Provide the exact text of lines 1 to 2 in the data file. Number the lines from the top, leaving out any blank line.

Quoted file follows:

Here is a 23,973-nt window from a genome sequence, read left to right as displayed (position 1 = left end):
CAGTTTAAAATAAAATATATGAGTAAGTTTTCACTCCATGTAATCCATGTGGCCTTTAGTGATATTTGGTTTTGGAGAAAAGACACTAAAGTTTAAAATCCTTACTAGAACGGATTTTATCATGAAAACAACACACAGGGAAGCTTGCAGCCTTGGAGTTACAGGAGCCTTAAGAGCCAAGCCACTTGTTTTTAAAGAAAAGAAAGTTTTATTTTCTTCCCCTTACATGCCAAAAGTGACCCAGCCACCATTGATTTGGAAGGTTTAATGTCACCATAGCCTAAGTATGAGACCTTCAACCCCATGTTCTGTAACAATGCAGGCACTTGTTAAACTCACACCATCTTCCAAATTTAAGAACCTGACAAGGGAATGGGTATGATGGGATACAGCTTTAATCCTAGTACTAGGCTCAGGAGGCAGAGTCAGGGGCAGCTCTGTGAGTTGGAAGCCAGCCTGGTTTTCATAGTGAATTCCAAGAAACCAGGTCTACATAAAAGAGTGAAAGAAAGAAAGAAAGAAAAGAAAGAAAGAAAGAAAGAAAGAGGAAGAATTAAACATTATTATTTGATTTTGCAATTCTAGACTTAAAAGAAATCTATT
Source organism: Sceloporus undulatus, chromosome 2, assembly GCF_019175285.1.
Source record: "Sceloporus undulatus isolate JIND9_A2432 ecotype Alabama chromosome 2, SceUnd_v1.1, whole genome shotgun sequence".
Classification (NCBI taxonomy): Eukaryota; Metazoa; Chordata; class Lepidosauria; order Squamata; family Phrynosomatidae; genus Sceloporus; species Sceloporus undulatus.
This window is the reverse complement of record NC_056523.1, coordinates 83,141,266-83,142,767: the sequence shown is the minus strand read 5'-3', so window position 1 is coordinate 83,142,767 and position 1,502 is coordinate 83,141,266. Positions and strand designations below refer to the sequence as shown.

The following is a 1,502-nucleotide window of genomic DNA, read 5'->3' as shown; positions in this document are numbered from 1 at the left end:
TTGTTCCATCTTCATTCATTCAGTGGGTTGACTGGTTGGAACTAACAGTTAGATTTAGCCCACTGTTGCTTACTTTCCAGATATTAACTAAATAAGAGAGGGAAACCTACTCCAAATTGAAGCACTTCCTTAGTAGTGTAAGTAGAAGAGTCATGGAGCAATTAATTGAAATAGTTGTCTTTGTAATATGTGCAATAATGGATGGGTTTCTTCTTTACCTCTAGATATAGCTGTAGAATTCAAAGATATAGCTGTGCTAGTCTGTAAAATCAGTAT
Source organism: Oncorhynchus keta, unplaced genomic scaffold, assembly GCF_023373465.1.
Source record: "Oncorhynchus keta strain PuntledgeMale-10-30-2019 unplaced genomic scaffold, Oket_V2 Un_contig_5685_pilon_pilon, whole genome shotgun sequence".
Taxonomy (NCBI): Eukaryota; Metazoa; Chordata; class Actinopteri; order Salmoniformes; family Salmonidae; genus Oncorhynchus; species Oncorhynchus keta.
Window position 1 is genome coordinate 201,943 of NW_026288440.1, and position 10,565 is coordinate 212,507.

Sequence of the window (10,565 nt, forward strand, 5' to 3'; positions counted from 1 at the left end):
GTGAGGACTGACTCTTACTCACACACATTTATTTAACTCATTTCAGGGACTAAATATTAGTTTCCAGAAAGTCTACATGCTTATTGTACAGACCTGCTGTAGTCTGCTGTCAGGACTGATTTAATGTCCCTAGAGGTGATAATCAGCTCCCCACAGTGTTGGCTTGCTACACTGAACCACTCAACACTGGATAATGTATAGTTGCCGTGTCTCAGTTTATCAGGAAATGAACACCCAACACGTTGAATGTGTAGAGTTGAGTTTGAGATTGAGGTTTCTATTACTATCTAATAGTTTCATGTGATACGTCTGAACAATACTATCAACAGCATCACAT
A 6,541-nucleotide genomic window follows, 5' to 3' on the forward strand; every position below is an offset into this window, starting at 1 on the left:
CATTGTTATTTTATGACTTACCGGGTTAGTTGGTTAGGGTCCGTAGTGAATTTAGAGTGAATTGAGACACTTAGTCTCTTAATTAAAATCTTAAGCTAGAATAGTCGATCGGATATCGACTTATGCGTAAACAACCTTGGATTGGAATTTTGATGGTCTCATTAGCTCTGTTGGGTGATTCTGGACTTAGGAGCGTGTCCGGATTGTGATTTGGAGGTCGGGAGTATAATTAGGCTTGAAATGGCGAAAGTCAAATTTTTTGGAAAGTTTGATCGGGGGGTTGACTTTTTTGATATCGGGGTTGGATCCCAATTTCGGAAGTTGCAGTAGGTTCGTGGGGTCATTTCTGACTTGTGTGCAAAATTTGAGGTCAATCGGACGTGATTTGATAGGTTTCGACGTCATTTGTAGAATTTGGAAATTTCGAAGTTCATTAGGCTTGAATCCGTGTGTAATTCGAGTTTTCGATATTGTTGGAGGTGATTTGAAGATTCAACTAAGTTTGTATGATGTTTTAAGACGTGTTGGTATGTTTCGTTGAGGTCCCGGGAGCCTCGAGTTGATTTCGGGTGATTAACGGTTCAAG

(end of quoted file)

Here is a 23,973-nt window from a genome sequence, read left to right as displayed (position 1 = left end):
CAGTTTAAAATAAAATATATGAGTAAGTTTTCACTCCATGTAATCCATGTGGCCTTTAGTGATATTTGGTTTTGGAGAAAAGACACTAAAGTTTAAAATCCTTACTAGAACGGATTTTATCATGAAAACAACACACAGGGAAGCTTGCAGCCTTGGAGTTACAGGAGCCTTAAGAGCCAAGCCACTTGTTTTTAAAGAAAAGAAAGTTTTATTTTCTTCCCCTTACATGCCAAAAGTGACCCAGCCACCATTGATTTGGAAGGTTTAATGTCACCATAGCCTAAGTATGAGACCTTCAACCCCATGTTCTGTAACAATGCAGGCACTTGTTAAACTCACACCATCTTCCAAATTTAAGAACCTGACAAGGGAATGGGTATGATGGGATACAGCTTTAATCCTAGTACTAGGCTCAGGAGGCAGAGTCAGGGGCAGCTCTGTGAGTTGGAAGCCAGCCTGGTTTTCATAGTGAATTCCAAGAAACCAGGTCTACATAAAAGAGTGAAAGAAAGAAAGAAAGAAAAGAAAGAAAGAAAGAAAGAAAGAGGAAGAATTAAACATTATTATTTGATTTTGCAATTCTAGACTTAAAAGAAATCTATT